Tomorrow we are supposed to get sub zero temperatures. Brrrr, that’s too cold. It looks like I’ll be California dreaming.

❤ Wags,
Junebug

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Junebug Stops at the Grocery

Junebug guiding Margeaux down the grocery store isle. | © 2015

My friends, the other day, at the Trader Joe’s (grocery), I prevented a mass collision of all kinds of dramatic sorts.

Let me explain.

Junebug, stopping for the grocery carts. | © 2015

This past Sunday morning I was guiding my mom into the store. At the same time, a clerk was pushing in a line of stacked back-to-back carts. My mom was oblivious to them. I however, was not. I remembered my training from Guide Dogs for the Blind. I came to a sudden stop when I concluded there would not be enough time for me to guide my mom further forward without us being run down.

My coming to a sudden stop was a que to my mom that we had an obstacle of some kind in our way. She saw with her peripheral vision (her central vision is impaired) a red line and heard the sound of the carts. Mom realized what I had just done for her— that this Bug came to her rescue once again, wags.

The clerk stopped at the same time I did. He was thoroughly impressed with my guide dog skills.

Are you impressed, too?

Junebug guiding Margeaux at the grocery store. | © 2015

After that, I went on to guide my mom to shop for her groceries. We were shopping with a store clerk. My moms visual impairment prevents her from being able to see to read print. I do a lot of things for my mom, but I leave the reading up to her human  assistants. I guided  mom to the stores customer service desk where she requested help shopping. The clerk helped her by reading to her the prices of items, ingredients, and etc.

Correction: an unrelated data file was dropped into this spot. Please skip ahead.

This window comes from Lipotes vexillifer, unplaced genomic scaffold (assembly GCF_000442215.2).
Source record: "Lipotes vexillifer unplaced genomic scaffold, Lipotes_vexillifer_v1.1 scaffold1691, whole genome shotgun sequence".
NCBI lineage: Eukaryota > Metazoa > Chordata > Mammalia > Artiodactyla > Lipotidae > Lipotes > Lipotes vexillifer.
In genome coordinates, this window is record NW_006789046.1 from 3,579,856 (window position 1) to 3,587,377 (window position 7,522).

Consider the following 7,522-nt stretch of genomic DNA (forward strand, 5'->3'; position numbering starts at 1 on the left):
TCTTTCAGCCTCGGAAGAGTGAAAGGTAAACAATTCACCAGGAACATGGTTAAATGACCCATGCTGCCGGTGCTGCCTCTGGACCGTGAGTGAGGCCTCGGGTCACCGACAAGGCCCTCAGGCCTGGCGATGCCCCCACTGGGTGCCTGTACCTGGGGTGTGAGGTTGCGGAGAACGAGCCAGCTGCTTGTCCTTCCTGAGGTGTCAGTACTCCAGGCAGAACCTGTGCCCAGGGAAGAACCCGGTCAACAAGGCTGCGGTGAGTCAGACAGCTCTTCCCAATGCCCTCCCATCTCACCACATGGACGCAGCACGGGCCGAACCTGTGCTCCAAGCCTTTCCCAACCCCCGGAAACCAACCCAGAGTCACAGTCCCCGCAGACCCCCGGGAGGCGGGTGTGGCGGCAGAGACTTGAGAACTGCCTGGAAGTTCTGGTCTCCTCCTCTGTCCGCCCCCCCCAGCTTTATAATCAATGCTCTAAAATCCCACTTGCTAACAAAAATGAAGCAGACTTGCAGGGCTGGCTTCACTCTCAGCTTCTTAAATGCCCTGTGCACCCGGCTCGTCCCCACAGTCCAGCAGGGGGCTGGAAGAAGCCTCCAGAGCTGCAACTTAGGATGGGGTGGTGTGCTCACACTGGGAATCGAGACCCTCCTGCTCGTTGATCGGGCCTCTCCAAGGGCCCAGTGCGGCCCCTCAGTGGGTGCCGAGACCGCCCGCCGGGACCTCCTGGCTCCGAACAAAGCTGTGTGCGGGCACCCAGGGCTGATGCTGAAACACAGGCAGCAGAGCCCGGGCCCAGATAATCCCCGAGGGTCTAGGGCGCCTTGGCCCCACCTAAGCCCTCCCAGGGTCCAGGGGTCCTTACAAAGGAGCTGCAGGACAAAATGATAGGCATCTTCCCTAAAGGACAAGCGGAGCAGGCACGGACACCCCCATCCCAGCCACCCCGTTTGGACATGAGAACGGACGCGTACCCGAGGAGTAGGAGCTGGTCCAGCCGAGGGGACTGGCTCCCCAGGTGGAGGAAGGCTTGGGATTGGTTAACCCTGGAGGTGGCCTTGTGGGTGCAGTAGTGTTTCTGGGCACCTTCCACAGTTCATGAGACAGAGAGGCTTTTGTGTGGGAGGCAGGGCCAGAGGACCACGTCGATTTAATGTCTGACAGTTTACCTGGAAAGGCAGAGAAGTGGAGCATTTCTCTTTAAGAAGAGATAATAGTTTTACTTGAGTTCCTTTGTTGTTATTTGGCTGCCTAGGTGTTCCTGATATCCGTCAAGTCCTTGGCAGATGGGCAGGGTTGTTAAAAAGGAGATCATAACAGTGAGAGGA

I listened to my mom as I guided her through the store and she gave me directions to “follow,” “Junebug, left,” and “Junebug, right.” I guided her around poles and other peoples carts. The cool thing is with me as her transportation, unless she sees these things in her peripheral vision, she doesn’t even know they are there. You got it, I guide her right around them. Safely, of course. How cool is that? My mom says it makes for a smooth ride, wags.

My favorite isle at the grocery, paws down, is the dog food/treat/toy isle. I always make a premeditated effort to take a trip down this section.

Lastly I guided my mom to the checkout counter. She used her knowledge of the stores layout and her ears to direct me to the general area. She then gave me the command to “find the checkout.” And, I found it for her, wags!

My mom said she is so grateful and thankful for the extra independence having me as her guide gives her.

This Bug has skills. If I’m guiding and it’s not safe to continue, I’ll stop in the name of love. Admittedly, part of that might be a little self-preservation. 😉

When we got home, mom put up the groceries and proceeded to give me a great big tummy rub. They are the BEST, ever. While she was rubbing my tummy, I couldn’t keep my tail from wagging (see video). I was a proud Bug.

Junebug holds her new stuffing free bunny toy in her mouth.| © 2015

Oh oh oh, and guess what? That evening, my mom bought me a new toy. She bought me a stuffing free bunny rabbit. It’s soft, crinkly, and squeaks. I LOVE it!

Here’s the truth. The truth is, I love my mom. We are one PAWsome team. I love doing a good job and I am proud to be a guide dog for the blind.

Wags,
Junebug

* Note from my mom, Margeaux: Thank you for following my guide dog, Junebug’s adventures. I am an advocate, motivational speaker and artist. I also happen to be partially blind/visually impaired. Please feel free to visit my site margeauxgray.com  If interested in contacting me and or booking me (and Junebug of course, too!) for your event, please click here and fill out the contact form. I will reply to your email in which I’ll attach a speakers request form and an honorarium and travel guidelines document.

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Junebug and the Little Red Tricycle

The little red tricycle by it’s self on the side walk. A second photo of Junebug sitting and posing beside it. © 2014

Happy New Year my friends! Yesterday was a beautiful (albeit cold) winter day here in Kentucky. The sun was shining which always makes me extra waggly. It was a cool 25° F (feels like 19° F) which is about -4º C (feels like -7º C) outside. The frigid weather did not keep me from working.